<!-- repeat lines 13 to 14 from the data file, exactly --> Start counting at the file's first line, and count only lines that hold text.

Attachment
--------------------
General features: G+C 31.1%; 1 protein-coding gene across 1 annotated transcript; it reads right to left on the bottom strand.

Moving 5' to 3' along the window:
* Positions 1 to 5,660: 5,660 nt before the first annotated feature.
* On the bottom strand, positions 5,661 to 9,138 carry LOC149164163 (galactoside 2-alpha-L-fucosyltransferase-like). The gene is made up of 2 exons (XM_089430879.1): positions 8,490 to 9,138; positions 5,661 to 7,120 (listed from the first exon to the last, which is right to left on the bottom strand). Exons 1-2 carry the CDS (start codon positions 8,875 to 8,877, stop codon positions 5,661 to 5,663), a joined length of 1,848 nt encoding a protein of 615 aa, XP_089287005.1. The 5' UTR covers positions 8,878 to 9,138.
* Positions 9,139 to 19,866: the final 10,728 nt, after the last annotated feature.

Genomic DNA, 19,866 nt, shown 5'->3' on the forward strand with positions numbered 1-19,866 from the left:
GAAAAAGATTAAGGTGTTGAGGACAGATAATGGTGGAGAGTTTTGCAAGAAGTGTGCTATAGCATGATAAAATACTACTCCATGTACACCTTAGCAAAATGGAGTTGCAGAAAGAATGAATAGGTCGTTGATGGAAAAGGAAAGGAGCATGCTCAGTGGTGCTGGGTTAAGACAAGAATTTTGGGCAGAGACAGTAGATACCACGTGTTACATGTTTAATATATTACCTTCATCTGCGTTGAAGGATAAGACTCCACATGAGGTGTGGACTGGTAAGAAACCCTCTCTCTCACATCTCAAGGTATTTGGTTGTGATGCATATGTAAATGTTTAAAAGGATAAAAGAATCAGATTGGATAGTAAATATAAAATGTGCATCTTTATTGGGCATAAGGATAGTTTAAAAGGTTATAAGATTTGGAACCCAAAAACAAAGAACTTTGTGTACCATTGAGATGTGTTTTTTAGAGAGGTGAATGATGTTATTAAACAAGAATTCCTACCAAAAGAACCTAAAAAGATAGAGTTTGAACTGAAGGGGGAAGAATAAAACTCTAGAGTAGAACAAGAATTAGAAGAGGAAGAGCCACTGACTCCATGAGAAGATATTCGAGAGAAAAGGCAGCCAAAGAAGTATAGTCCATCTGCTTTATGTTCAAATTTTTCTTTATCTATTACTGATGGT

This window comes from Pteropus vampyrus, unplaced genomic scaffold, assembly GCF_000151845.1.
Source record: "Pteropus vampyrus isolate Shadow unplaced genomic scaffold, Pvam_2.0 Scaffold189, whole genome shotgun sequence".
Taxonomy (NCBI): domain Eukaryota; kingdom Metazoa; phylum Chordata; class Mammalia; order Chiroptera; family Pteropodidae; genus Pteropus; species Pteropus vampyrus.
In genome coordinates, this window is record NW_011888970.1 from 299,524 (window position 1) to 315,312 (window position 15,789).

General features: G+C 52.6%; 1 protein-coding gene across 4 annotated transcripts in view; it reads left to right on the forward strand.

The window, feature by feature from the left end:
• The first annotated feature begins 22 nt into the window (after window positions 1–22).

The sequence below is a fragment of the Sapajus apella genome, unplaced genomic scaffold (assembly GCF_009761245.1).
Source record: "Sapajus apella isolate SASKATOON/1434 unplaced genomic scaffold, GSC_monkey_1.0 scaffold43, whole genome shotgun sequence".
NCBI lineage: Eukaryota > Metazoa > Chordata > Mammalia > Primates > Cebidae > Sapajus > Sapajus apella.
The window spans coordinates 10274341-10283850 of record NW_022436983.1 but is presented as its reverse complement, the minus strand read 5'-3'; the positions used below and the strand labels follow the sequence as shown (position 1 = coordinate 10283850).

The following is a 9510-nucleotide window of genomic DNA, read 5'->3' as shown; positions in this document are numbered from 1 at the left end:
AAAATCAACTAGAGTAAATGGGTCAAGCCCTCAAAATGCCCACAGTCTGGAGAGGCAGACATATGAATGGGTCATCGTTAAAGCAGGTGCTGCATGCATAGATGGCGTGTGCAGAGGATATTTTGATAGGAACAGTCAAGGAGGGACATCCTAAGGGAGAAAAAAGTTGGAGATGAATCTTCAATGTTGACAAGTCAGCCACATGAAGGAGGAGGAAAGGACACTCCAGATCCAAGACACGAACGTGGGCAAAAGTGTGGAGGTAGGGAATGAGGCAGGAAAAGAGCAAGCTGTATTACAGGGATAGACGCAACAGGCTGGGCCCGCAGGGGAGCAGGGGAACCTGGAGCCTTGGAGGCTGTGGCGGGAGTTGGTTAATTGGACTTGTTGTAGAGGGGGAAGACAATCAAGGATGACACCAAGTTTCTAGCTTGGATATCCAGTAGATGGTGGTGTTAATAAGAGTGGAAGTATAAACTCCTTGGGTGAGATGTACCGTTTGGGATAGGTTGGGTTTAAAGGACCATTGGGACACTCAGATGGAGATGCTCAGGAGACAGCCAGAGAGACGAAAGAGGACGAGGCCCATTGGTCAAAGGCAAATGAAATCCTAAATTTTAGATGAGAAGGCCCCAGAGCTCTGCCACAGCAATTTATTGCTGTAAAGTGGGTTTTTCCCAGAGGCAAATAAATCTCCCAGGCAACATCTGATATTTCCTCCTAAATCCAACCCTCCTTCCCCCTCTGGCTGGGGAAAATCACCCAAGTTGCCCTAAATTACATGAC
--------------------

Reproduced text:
The window, feature by feature from the left end:
• The first annotated feature begins 22 nt into the window (after window positions 1–22).